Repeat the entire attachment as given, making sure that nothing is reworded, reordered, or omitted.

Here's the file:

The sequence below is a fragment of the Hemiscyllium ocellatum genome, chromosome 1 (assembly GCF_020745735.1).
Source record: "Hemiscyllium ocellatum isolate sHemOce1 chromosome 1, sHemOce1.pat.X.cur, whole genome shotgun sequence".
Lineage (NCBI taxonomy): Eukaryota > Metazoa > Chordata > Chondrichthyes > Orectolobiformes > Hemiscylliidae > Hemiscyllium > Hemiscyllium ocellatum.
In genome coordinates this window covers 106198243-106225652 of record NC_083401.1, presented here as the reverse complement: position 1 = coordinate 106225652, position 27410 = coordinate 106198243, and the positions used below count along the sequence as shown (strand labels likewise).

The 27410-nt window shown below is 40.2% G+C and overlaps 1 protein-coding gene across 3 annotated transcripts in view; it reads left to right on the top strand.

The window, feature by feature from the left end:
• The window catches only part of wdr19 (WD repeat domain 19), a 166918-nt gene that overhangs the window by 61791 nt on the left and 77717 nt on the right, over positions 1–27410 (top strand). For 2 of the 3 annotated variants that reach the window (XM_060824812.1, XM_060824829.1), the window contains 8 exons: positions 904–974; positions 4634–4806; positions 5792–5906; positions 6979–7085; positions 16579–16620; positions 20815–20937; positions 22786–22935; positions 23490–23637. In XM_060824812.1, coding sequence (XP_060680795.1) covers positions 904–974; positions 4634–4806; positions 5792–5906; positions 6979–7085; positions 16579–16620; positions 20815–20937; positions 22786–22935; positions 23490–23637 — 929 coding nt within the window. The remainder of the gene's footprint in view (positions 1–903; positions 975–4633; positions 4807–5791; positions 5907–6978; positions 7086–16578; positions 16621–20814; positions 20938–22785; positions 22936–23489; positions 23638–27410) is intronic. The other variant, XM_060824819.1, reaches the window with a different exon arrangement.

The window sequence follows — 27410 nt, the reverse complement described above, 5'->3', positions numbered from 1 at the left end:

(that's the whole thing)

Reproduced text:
The sequence below is a fragment of the Hemiscyllium ocellatum genome, chromosome 1 (assembly GCF_020745735.1).
Source record: "Hemiscyllium ocellatum isolate sHemOce1 chromosome 1, sHemOce1.pat.X.cur, whole genome shotgun sequence".
Lineage (NCBI taxonomy): Eukaryota > Metazoa > Chordata > Chondrichthyes > Orectolobiformes > Hemiscylliidae > Hemiscyllium > Hemiscyllium ocellatum.
In genome coordinates this window covers 106198243-106225652 of record NC_083401.1, presented here as the reverse complement: position 1 = coordinate 106225652, position 27410 = coordinate 106198243, and the positions used below count along the sequence as shown (strand labels likewise).

The 27410-nt window shown below is 40.2% G+C and overlaps 1 protein-coding gene across 3 annotated transcripts in view; it reads left to right on the top strand.

The window, feature by feature from the left end:
• The window catches only part of wdr19 (WD repeat domain 19), a 166918-nt gene that overhangs the window by 61791 nt on the left and 77717 nt on the right, over positions 1–27410 (top strand). For 2 of the 3 annotated variants that reach the window (XM_060824812.1, XM_060824829.1), the window contains 8 exons: positions 904–974; positions 4634–4806; positions 5792–5906; positions 6979–7085; positions 16579–16620; positions 20815–20937; positions 22786–22935; positions 23490–23637. In XM_060824812.1, coding sequence (XP_060680795.1) covers positions 904–974; positions 4634–4806; positions 5792–5906; positions 6979–7085; positions 16579–16620; positions 20815–20937; positions 22786–22935; positions 23490–23637 — 929 coding nt within the window. The remainder of the gene's footprint in view (positions 1–903; positions 975–4633; positions 4807–5791; positions 5907–6978; positions 7086–16578; positions 16621–20814; positions 20938–22785; positions 22936–23489; positions 23638–27410) is intronic. The other variant, XM_060824819.1, reaches the window with a different exon arrangement.

The window sequence follows — 27410 nt, the reverse complement described above, 5'->3', positions numbered from 1 at the left end: